Massive gates open off the streets into the khans, or inns. More than any other monument, these embody the city's mercantile essence: The prosperity of a Middle-Eastern city in any given era is often proportional to the number of new khans constructed. Aleppo's great Mamluk and Ottoman khans were built on a model used throughout the Islamic world. Merchandise, and sometimes animals, were housed in ground-floor rooms around a courtyard, while merchants lodged in cells above. The khans' great doors were locked at night to safeguard goods and owners.
Among Aleppo's most beautiful khans is Khan al-Wazir, the Minister's Khan, built between 1678 and 1682. Its striking black-and-white marble facade furnished the backdrop for a recent fashion layout in Vogue magazine. Khan Alabiya still bears a trace of its former use as an Italian consulate in the Italianate balustrade rimming a courtyard terrace. Khan al-Sabun, the Soap Khan, built early in the 16th century, has an elegant carved-stone entrance.
The largest - Khan al-Gumruk, also known as the Great Khan - was built in 1574, and in Ottoman times housed French, Dutch, and English trading firms. Its name, the Customs Khan, comes from its use by the customs authorities at the end of the 18th century.
The khans, suqs, madrasas, and houses fit into Aleppo's tightly-knit urban texture - one that evolved organically over many centuries in response to climate and society. Narrow meandering streets, for instance, kept out hot sun and dust. Privacy was safeguarded behind high walls.
Old Aleppo's unique character was first violated on a large scale in 1952 by the master plan of Andre Gutton, a French architect commissioned by the city. Wide new thoroughfares were to be cut through the ancient pedestrian network. Although the plan was not fully implemented, straight streets were slashed through parts of the old city and remain today like un-healed wounds. One road carved off part of Khan al-Wazir, the apogee of khan construction in Aleppo.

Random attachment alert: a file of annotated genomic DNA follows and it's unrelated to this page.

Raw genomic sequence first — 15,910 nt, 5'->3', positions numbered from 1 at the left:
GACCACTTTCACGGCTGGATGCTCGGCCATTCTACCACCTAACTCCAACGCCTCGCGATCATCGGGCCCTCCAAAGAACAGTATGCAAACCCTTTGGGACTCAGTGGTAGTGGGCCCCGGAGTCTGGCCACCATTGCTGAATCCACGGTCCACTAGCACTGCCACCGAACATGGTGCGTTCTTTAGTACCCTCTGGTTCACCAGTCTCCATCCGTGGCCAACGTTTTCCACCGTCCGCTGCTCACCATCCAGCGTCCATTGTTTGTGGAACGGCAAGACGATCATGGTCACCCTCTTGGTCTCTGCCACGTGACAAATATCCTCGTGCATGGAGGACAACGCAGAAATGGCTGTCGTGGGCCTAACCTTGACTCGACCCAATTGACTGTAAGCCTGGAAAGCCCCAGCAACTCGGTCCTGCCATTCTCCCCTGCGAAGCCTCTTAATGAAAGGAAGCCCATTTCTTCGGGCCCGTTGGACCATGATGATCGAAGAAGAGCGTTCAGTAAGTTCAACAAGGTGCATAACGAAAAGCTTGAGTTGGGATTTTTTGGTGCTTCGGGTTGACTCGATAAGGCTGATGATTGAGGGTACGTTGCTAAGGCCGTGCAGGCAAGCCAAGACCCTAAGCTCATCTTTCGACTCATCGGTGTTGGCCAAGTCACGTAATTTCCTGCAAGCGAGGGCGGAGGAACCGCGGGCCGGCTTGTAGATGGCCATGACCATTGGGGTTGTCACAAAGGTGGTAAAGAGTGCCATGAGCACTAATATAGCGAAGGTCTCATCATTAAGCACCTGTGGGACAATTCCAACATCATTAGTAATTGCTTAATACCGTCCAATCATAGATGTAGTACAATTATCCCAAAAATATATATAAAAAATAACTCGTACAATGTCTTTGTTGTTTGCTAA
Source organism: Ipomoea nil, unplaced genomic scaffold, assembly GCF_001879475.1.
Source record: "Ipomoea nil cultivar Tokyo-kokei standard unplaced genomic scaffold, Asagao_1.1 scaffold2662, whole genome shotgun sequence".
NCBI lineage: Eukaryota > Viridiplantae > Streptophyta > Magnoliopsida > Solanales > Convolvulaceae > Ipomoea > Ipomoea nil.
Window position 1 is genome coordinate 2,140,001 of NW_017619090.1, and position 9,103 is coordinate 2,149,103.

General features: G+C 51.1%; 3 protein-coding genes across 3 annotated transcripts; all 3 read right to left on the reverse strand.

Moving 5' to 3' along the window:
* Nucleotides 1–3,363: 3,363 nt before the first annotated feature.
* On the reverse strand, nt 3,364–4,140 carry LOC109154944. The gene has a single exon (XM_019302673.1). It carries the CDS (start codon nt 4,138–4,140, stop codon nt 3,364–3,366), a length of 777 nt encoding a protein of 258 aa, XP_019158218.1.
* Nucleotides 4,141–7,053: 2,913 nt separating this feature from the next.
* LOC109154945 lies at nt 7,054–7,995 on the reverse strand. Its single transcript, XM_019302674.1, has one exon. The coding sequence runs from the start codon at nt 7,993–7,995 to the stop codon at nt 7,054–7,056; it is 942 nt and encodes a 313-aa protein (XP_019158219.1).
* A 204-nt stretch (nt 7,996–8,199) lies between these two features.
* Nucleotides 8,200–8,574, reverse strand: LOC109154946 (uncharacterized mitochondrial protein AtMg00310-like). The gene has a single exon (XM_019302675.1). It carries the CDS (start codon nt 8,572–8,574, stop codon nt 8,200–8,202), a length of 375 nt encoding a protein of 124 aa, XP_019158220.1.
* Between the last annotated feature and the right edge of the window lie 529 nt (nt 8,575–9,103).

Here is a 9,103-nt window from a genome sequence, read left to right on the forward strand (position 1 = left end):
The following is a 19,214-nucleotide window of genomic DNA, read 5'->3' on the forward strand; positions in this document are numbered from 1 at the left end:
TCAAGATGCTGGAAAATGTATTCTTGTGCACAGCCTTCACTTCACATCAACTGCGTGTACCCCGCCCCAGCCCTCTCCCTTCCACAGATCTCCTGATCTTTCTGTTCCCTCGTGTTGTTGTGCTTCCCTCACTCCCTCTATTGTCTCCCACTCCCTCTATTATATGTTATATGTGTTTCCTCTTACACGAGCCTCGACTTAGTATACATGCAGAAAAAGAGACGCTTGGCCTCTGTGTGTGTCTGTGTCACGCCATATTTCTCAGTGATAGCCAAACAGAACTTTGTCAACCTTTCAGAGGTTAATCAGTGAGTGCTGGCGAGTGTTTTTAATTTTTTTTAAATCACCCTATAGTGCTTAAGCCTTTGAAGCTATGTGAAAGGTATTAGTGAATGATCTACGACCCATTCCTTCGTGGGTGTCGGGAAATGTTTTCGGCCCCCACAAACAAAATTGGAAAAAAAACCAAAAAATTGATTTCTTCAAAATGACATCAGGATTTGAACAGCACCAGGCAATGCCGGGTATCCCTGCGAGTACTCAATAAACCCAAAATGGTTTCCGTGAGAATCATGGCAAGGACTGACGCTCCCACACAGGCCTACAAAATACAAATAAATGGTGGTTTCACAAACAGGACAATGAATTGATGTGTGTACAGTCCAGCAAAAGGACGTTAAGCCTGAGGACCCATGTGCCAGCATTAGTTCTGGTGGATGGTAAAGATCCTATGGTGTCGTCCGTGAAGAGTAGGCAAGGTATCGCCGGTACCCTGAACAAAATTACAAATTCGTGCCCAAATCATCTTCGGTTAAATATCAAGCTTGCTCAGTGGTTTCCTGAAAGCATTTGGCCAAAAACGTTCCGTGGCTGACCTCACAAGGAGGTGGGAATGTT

The new roads permitted modern traffic to pour into neighborhoods that had never been designed for it. Traditional sections were fragmented: The old Jewish quarter was cut in half, and in 1979 most of the old city's northwest quarter, Bab al-Faraj, was razed.
In came incongruous high-rises that cut off light and air from the courtyard houses, while robbing them of the privacy so integral to their character. One tall building blights the view of the citadel from the Great Mosque's minaret; another looms ungraciously over the courtyard of Madrasa Uthmaniya.
Further destruction, including additional roads, was planned. But a turning point came in 1983, when excavations for a high-rise development in Bab al-Faraj uncovered part of the city's old Ayyubid walls, including a tower with a staircase. Local and foreign conservationists joined with a more sympathetic local government to plan a scaled-down complex - encompassing the ruins - that will mesh visually with surrounding neighborhoods. It will include a suq and a cultural center, preserve the old traffic pathways, and draw architectural inspiration from earlier eras.
The visionary Bab al-Faraj project could herald a new respect for the entire old city, whose historical legacy has been eroded by a narrow concept of progress. For a city that wears her ancient heirlooms so unpretentiously, Aleppo has responded to destruction, over the ages, with irrepressible vitality. That quality will be needed in the future to keep the city's heritage intact.
Lynn Simarski, a writer specializing in the Middle East, lived in Aleppo for two years. She has just finished writing a book on the history and architecture of the city.